Okay! So, why did I give it a 10/10? Well, there are many reasons. 1. Audrey Rose’s trauma. There are TOO MANY books where characters go through a life-changing event and live happily ever after when it’s over. But the Ripper case (from book #1) still haunts Audrey Rose, and she is still grieving heavily because of it. We see her try to overcome those emotions that come from working with cadavers again, the same emotions that make her want to push people away. It’s not easy! She gets flashbacks, triggers…Basically, we see her growth from book 1 to book 2 and I was overall very pleased with how that was portrayed.

2. Thomas Cresswell. I know I was very unimpressed with him in my first review, but he has ALSO gone through a lot of character development. And he is so FUNNY, oh my God, but it’s not only him as a character that makes this book so great. His relationship with Audrey Rose (if you can call it that…) also develops a lot in this book. We see how their personalities clash, and how their past traumas/insecurities cause problems for their budding romance. Even better than all of that, we see Thomas and Audrey Rose talk to about what they need from each other(communication, people!), we see them fight, apologize, and try to work things out. Basically, their relationships is one of the best (and healthiest) ones I have ever read.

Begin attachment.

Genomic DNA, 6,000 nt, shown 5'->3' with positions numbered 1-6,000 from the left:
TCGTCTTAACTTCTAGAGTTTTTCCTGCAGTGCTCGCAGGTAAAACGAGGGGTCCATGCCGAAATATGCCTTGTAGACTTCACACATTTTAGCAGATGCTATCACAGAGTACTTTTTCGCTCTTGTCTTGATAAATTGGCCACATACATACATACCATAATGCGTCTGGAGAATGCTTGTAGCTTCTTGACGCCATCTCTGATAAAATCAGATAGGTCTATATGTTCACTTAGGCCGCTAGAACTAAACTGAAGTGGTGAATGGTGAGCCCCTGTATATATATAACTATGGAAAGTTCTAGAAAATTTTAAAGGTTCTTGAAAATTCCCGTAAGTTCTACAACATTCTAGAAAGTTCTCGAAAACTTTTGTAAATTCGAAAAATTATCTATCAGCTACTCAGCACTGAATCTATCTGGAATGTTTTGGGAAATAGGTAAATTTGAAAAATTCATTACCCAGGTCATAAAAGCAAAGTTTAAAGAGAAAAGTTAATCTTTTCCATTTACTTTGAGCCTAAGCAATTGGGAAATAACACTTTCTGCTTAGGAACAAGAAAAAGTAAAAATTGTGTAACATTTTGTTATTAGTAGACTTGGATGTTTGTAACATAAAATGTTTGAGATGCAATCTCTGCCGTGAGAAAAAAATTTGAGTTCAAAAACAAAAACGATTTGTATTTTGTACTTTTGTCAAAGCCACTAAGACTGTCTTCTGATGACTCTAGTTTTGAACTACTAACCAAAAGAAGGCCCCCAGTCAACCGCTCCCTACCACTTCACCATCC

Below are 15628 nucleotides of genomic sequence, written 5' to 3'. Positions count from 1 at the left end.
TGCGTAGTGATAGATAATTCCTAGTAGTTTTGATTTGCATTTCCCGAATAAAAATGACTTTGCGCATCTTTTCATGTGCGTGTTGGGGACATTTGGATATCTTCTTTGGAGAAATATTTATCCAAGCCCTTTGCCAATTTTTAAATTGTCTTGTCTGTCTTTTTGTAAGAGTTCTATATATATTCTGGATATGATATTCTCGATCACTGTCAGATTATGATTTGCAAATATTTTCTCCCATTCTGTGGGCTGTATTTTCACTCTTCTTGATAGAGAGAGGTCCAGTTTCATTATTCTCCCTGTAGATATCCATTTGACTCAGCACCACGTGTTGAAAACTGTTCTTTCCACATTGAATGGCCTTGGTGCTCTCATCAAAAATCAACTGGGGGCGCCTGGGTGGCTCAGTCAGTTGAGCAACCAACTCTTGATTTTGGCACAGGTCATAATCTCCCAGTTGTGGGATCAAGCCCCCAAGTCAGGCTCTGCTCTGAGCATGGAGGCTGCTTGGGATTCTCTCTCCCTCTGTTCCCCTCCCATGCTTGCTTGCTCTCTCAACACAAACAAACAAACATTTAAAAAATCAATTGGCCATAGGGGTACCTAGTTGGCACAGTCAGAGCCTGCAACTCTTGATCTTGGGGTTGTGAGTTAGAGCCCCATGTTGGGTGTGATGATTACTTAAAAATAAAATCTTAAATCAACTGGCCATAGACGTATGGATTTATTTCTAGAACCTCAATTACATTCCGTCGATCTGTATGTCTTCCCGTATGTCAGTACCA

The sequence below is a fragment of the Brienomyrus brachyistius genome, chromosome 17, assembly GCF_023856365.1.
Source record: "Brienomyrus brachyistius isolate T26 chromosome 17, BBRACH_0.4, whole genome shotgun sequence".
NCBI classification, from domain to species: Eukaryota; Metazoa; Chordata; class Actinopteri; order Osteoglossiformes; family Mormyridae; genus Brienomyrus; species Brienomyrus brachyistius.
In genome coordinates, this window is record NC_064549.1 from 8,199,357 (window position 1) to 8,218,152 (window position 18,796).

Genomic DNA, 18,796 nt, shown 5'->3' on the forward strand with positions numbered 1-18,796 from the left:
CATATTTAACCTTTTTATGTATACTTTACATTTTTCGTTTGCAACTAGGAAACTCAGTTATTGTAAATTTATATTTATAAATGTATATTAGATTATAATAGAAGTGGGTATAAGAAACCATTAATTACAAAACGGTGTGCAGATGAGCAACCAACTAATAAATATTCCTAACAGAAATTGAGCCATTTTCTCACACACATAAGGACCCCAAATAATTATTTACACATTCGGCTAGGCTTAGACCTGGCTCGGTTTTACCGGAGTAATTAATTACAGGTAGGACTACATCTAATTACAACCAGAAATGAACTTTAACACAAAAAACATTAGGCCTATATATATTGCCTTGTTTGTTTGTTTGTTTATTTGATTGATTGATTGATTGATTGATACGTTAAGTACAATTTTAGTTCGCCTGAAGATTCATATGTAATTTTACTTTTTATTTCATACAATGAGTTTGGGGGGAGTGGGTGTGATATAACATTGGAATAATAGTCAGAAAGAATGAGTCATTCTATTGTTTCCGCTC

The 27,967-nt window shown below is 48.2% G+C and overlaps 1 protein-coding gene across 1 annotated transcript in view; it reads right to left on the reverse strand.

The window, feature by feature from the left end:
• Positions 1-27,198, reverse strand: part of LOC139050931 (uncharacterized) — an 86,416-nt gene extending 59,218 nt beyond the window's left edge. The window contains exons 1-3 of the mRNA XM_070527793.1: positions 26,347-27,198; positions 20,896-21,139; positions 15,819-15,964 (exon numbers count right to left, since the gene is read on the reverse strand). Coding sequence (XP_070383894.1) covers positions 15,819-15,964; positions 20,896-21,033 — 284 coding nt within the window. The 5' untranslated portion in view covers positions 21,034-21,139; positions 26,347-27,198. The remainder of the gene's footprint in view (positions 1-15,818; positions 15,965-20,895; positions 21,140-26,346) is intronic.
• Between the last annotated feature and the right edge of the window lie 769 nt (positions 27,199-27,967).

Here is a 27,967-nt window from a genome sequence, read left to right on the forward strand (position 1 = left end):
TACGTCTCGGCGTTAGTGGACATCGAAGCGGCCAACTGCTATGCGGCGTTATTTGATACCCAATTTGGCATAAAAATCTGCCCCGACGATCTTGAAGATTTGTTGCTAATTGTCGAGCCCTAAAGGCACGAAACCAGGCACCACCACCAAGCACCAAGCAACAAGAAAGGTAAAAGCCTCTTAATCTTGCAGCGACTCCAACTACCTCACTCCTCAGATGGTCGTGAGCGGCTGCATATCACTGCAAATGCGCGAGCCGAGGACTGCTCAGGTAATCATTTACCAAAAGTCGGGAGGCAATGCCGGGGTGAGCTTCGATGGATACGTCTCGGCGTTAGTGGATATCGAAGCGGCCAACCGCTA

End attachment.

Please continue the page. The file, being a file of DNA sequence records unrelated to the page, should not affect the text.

3. Girl Friendships! I feel like this review is becoming all about characters, but seriously, the characters in this book are A+. This time, we get further insight into Audrey Rose through her friendships with other female characters and it is amazing!!

4. Details of the setting. Now, I know this isn’t plot, or mystery, which are very important elements in this sort of book, but I’ve already talked about that in my critique paragraph. The last thing I feel this book delivered flawlessly was the setting. The way the characters talk, the description of their surroundings, and even the things they eat… I was literally transported to an ancient castle in Romania.

Okay, I’ve gone on long enough. Basically, yes, go read this book!!

Teen Book Review- Stalking Jack the Ripper by Kerri Maniscalco

Stalking Jack the Ripper - Maniscalco, Kerri

Dark historical fiction and mystery books are definitely my favourite genre to read, and I was so excited when I found Stalking Jack the Ripper by Kerri Maniscalco series. Don’t let the horrendous covers fool you! (I was wary at first, too.) But now that I’m two books in—with two more books to go—I’m completely in love with this series! By the way, I won’t be doing a synopsis thing, but you can look for that in the link above.